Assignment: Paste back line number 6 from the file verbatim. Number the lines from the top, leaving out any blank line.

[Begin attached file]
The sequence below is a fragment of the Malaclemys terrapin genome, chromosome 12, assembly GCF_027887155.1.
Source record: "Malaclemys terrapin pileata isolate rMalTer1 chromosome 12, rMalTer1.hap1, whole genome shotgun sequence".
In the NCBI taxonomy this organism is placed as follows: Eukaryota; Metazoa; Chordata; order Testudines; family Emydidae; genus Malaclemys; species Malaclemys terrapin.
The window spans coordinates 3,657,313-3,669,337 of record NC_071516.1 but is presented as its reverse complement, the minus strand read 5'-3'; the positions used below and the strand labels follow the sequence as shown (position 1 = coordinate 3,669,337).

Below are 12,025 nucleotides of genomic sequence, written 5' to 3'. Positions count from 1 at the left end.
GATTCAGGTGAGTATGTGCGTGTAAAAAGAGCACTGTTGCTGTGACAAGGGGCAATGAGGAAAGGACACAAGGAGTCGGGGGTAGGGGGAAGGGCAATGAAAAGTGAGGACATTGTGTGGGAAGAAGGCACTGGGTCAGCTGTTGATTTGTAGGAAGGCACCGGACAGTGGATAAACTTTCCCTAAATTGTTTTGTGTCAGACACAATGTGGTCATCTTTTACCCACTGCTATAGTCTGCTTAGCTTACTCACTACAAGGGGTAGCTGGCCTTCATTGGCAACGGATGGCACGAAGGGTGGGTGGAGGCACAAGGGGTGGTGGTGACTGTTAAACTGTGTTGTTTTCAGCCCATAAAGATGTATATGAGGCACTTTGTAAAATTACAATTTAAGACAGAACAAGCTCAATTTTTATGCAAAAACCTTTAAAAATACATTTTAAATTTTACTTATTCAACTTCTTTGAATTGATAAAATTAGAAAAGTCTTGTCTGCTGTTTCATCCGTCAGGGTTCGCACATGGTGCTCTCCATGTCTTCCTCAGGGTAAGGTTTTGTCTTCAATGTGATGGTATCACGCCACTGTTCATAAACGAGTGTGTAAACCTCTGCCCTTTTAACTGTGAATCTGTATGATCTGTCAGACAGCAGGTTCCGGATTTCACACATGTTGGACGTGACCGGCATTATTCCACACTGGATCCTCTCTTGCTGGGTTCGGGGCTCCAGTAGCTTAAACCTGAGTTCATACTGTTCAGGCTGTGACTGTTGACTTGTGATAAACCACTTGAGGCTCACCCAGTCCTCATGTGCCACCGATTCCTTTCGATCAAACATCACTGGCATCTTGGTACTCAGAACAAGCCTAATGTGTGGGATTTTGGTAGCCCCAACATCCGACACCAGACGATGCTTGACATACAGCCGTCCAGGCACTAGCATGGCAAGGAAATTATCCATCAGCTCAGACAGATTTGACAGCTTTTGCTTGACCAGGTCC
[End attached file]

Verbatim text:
GATTCAGGTGAGTATGTGCGTGTAAAAAGAGCACTGTTGCTGTGACAAGGGGCAATGAGGAAAGGACACAAGGAGTCGGGGGTAGGGGGAAGGGCAATGAAAAGTGAGGACATTGTGTGGGAAGAAGGCACTGGGTCAGCTGTTGATTTGTAGGAAGGCACCGGACAGTGGATAAACTTTCCCTAAATTGTTTTGTGTCAGACACAATGTGGTCATCTTTTACCCACTGCTATAGTCTGCTTAGCTTACTCACTACAAGGGGTAGCTGGCCTTCATTGGCAACGGATGGCACGAAGGGTGGGTGGAGGCACAAGGGGTGGTGGTGACTGTTAAACTGTGTTGTTTTCAGCCCATAAAGATGTATATGAGGCACTTTGTAAAATTACAATTTAAGACAGAACAAGCTCAATTTTTATGCAAAAACCTTTAAAAATACATTTTAAATTTTACTTATTCAACTTCTTTGAATTGATAAAATTAGAAAAGTCTTGTCTGCTGTTTCATCCGTCAGGGTTCGCACATGGTGCTCTCCATGTCTTCCTCAGGGTAAGGTTTTGTCTTCAATGTGATGGTATCACGCCACTGTTCATAAACGAGTGTGTAAACCTCTGCCCTTTTAACTGTGAATCTGTATGATCTGTCAGACAGCAGGTTCCGGATTTCACACATGTTGGACGTGACCGGCATTATTCCACACTGGATCCTCTCTTGCTGGGTTCGGGGCTCCAGTAGCTTAAACCTGAGTTCATACTGTTCAGGCTGTGACTGTTGACTTGTGATAAACCACTTGAGGCTCACCCAGTCCTCATGTGCCACCGATTCCTTTCGATCAAACATCACTGGCATCTTGGTACTCAGAACAAGCCTAATGTGTGGGATTTTGGTAGCCCCAACATCCGACACCAGACGATGCTTGACATACAGCCGTCCAGGCACTAGCATGGCAAGGAAATTATCCATCAGCTCAGACAGATTTGACAGCTTTTGCTTGACCAGGTCC